Mr. Smith also favors simplifying the tax code by introducing a flat tax. He does not know what rate the flat tax should be, but says it will help eliminate a 70,000-page tax code "that no one can understand."
"It takes an army of accountants just to hope that you're in compliance," he said.
Everybody would pay at the same rate with the rich paying more because their wages are higher, he said. The tax would be revenue neutral because tax loopholes that allow the rich to avoid taxes would be gone, he said.
But Mr. Casey said the flat tax is regressive by its nature. The tax rate paid by the rich will automatically be lower, putting more of a burden on the middle class.
"And by the way, I don't think there's any substantial support for that in Washington," he said, noting years of Congress rejecting the idea.
Efforts to obtain comment from Rayburn Smith, the Libertarian Party candidate for Senate, were unsuccessful.
Contact the writer: email@example.comU.S. Senate
Robert Patrick Casey (Democrat)
Lives in: Scranton
Education: Graduate, Scranton Preparatory School, 1978; bachelor's degree, English, College of the Holy Cross, 1982; law degree, Catholic University of America, 1988.
Employment: U.S. senator.
Experience: Lawyer, private practice, Scranton, 1988-1997; Pennsylvania auditor general 1997-2005; Pennsylvania treasurer, 2005-2006.
Family: Wife, Terese; children, Elyse, Caroline, Julia and Marena.
Thomas Joel Smith (Republican)
Lives in: Plumcreek Twp., Armstrong County
Education: Graduate, Elderton High School, 1965
Employment: Farmer/trucking company owner
Experience: Farmer, 1968-present; bus company operator, 1968-1977; surface coal miner/heavy equipment operator, 1977-1988; owner, three mining companies, Thomas J. Smith Inc., 1989-2010, TJS Mining Inc., 1990-2010, and Penn View Mining, 2000-2010; owner, TJS Trucking Inc., 1992-present; owner, TJS Coal Sales, Inc 1997-2010.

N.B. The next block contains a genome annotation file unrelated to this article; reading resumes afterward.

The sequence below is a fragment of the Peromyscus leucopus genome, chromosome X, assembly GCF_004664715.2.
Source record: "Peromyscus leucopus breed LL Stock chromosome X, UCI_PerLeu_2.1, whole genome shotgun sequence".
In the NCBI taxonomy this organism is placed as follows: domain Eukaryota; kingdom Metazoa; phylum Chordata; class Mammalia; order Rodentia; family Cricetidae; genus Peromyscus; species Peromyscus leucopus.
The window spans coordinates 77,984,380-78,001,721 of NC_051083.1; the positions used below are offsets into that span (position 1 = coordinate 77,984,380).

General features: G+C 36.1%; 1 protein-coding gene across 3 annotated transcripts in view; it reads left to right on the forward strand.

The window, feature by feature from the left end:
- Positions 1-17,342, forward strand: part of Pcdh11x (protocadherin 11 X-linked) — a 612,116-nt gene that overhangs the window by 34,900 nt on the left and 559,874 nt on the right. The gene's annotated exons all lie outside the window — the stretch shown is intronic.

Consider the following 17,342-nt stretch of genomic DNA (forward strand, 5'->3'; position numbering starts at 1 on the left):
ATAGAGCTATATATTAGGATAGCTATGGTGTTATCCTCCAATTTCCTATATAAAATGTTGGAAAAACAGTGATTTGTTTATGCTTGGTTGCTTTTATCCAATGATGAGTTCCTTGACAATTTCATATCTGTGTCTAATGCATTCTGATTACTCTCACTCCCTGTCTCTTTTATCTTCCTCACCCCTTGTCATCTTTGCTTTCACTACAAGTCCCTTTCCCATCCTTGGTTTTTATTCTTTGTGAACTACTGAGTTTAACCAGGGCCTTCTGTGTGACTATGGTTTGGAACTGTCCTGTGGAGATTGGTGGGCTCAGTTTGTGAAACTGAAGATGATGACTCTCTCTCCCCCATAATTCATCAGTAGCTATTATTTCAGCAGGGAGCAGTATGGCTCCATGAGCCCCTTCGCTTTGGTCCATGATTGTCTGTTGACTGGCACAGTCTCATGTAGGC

Family: Wife, Saundy; children, Malinda, Allison, Jessica, Guadalupe, Daisy, Kimberly and Domingo.
Rayburn Douglas Smith (Libertarian)
Lives in: Beaver Twp., Clarion County
Education: Keystone High School, Knox, 1964; bachelor's degree, earth science, Clarion State College, 1973; certificate, ornamental nursery management, Penn State University.
Employment: Curator, Children's Creativity Garden, Clarion County; instructor, master gardener program, Penn State Cooperative Extension Service.
Experience: Retired carrier, U.S. Postal Service, 1977-2004; developer and curator, Children's Creativity Garden, 2002-present; instructor, Penn State Cooperative Extension Service, 1978- present.
Family: Wife, Arlene; children, Karl, Marshall and Adam.
Most Popular Stories
- Koch Brothers Step up Anti-Obamacare Campaign
- FDIC Sues Big Banks Over Rate Manipulation
- Vybz Kartel Convicted of Murder
- Is Malaysian Airlines Flight 370 in Andaman Sea?
- SoCalGas Reaches Record Spend on Diversity Suppliers
- FDIC Accuses Big Banks of Fraud, Conspiracy
- Stocks Close Lower Ahead of Crimea Vote
- U.S. Consumer Sentiment Falls in Early March
- Ulta Shares Look Good on Strong Q4
- Jittery Investors Dumping Russian Stocks